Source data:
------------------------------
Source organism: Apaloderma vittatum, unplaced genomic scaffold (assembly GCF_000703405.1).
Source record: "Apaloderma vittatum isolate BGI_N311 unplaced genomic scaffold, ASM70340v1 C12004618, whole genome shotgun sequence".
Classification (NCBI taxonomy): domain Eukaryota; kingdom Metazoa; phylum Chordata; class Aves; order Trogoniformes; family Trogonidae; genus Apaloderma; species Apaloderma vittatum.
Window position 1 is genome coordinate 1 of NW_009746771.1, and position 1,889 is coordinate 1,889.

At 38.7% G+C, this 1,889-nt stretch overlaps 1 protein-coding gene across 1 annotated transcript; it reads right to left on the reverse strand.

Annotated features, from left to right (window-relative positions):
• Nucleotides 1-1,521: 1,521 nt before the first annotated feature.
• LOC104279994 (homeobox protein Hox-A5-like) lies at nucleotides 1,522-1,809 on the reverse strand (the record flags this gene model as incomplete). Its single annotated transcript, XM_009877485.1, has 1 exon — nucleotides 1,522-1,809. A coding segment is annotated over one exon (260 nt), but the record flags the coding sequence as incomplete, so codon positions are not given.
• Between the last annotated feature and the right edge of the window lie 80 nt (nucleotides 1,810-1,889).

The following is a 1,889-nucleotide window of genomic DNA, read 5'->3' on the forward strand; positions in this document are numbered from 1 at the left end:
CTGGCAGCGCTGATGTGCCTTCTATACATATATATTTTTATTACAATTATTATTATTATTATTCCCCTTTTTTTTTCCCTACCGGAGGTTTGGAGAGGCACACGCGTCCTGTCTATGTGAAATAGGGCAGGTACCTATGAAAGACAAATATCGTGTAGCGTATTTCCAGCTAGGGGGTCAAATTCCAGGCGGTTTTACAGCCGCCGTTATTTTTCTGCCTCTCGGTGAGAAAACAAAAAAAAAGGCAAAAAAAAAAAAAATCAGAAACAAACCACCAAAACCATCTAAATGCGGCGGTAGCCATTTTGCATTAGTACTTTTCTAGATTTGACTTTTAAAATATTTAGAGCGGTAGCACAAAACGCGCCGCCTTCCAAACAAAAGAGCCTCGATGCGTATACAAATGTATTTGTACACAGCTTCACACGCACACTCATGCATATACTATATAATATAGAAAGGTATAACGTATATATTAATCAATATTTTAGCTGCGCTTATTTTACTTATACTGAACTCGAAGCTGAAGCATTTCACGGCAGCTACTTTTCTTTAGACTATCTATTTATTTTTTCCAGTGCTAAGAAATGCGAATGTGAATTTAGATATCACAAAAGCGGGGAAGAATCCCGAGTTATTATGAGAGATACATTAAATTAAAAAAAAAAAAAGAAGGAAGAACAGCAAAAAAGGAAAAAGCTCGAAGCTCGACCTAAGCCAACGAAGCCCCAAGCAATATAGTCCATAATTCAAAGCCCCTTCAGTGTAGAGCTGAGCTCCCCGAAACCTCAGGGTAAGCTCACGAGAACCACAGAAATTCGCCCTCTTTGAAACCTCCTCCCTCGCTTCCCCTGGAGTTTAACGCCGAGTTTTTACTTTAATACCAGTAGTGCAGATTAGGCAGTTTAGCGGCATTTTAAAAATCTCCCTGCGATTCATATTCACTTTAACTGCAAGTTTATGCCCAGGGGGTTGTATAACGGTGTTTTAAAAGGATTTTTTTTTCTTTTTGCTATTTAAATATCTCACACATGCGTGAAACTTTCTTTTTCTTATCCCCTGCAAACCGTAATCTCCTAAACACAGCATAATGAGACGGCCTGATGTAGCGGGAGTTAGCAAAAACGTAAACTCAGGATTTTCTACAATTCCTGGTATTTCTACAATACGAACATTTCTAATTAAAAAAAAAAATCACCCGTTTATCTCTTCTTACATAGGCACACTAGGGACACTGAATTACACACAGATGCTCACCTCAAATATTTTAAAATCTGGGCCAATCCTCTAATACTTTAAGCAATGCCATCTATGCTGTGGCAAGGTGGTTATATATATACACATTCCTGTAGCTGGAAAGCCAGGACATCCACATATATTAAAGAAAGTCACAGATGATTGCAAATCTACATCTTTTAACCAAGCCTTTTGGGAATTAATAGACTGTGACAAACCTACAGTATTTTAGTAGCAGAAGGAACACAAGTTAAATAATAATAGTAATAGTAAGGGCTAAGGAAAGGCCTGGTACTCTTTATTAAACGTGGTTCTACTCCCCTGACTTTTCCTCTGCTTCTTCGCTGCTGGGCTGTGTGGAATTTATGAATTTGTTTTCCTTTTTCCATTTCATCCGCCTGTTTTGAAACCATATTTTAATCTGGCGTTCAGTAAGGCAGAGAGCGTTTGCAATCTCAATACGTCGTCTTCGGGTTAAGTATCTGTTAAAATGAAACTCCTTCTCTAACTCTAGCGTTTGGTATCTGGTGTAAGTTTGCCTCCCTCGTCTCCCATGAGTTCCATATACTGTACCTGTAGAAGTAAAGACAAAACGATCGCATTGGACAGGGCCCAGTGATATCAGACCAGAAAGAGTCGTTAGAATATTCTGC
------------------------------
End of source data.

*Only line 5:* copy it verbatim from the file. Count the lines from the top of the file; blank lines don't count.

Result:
At 38.7% G+C, this 1,889-nt stretch overlaps 1 protein-coding gene across 1 annotated transcript; it reads right to left on the reverse strand.